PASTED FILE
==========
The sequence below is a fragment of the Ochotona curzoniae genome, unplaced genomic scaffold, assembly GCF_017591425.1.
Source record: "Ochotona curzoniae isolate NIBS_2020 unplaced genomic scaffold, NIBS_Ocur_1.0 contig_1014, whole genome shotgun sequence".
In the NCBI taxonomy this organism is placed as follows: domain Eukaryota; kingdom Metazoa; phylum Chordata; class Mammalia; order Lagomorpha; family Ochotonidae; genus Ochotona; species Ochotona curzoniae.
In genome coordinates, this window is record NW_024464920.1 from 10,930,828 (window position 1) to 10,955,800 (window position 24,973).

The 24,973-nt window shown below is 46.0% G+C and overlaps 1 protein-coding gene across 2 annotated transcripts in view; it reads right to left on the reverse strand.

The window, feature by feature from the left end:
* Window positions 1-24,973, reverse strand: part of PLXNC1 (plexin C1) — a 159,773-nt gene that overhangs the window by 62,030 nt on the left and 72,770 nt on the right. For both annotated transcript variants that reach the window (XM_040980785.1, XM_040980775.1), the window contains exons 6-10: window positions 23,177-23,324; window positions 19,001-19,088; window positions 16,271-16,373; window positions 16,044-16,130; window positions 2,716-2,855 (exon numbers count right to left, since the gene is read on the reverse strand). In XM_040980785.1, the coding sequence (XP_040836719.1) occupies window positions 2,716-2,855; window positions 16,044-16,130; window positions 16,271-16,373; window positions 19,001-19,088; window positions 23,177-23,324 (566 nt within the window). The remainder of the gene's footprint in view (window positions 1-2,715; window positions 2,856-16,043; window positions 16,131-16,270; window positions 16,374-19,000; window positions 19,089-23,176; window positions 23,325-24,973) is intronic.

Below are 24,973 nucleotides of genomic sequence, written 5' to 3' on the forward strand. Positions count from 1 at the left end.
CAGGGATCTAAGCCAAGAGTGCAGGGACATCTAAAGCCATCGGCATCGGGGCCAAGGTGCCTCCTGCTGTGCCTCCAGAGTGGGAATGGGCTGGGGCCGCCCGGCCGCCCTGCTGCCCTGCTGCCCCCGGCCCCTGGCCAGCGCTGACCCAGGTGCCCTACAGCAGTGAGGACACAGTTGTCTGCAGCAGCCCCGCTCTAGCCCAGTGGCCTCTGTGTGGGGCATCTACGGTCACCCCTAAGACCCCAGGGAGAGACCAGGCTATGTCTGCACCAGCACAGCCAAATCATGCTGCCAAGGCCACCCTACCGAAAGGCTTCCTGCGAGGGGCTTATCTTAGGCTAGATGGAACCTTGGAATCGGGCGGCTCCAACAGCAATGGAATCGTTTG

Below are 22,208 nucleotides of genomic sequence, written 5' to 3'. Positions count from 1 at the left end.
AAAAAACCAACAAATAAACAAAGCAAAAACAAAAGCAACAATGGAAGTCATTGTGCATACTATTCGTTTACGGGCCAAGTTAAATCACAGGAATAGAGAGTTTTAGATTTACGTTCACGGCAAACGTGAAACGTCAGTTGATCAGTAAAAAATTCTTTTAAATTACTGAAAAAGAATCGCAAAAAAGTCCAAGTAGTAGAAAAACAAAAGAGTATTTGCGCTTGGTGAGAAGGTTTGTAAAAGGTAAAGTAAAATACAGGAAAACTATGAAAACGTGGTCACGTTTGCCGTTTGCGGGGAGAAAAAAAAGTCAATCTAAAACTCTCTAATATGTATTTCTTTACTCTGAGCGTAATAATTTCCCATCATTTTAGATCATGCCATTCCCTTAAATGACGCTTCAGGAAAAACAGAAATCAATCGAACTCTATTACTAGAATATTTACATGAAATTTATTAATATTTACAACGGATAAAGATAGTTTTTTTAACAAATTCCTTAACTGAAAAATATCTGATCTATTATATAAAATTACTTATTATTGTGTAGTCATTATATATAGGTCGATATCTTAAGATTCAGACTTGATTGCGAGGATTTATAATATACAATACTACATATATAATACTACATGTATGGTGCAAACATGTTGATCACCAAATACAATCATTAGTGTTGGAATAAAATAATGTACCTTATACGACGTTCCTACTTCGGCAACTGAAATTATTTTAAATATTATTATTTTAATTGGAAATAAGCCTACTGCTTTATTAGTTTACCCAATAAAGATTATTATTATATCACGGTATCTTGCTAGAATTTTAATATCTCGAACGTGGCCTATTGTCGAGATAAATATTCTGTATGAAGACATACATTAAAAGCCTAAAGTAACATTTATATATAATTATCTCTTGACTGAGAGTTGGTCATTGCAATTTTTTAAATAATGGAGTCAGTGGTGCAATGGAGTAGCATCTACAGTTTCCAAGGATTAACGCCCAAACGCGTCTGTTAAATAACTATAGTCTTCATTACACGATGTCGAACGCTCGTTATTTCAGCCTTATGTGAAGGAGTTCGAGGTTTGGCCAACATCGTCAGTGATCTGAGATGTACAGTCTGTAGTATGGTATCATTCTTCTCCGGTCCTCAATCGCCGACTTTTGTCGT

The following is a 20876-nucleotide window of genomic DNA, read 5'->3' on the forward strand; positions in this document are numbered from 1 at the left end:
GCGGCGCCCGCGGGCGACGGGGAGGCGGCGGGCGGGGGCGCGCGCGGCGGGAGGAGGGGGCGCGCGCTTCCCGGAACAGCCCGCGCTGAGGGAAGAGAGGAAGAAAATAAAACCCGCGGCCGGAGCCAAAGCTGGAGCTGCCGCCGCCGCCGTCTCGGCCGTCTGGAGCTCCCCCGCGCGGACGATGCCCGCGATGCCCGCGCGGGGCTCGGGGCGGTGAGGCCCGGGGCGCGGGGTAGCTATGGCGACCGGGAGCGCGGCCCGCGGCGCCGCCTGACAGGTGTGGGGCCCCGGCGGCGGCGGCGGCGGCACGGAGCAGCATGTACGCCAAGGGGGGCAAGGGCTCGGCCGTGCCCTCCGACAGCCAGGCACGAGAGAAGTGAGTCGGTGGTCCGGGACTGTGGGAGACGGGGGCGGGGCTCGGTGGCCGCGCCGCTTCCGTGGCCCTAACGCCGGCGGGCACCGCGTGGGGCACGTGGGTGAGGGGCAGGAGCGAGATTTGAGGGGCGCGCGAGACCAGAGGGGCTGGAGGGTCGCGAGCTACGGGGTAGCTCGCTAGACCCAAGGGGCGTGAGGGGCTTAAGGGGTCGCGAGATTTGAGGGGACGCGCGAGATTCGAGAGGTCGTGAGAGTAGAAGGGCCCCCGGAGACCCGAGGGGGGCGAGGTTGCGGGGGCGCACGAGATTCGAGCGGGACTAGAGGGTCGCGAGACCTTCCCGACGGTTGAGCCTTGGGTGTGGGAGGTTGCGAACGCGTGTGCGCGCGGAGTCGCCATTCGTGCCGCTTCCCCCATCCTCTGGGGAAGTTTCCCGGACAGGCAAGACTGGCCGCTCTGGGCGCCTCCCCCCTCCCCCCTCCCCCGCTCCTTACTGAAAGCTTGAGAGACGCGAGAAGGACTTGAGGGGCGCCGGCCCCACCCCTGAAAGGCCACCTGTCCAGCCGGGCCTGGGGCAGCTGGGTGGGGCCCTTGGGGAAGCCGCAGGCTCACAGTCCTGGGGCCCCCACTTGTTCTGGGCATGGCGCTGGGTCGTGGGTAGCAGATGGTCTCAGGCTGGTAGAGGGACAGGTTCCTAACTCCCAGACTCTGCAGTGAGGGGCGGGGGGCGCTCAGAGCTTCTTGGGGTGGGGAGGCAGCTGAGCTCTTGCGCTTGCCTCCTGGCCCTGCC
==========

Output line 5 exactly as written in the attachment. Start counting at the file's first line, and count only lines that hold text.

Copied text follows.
The 24,973-nt window shown below is 46.0% G+C and overlaps 1 protein-coding gene across 2 annotated transcripts in view; it reads right to left on the reverse strand.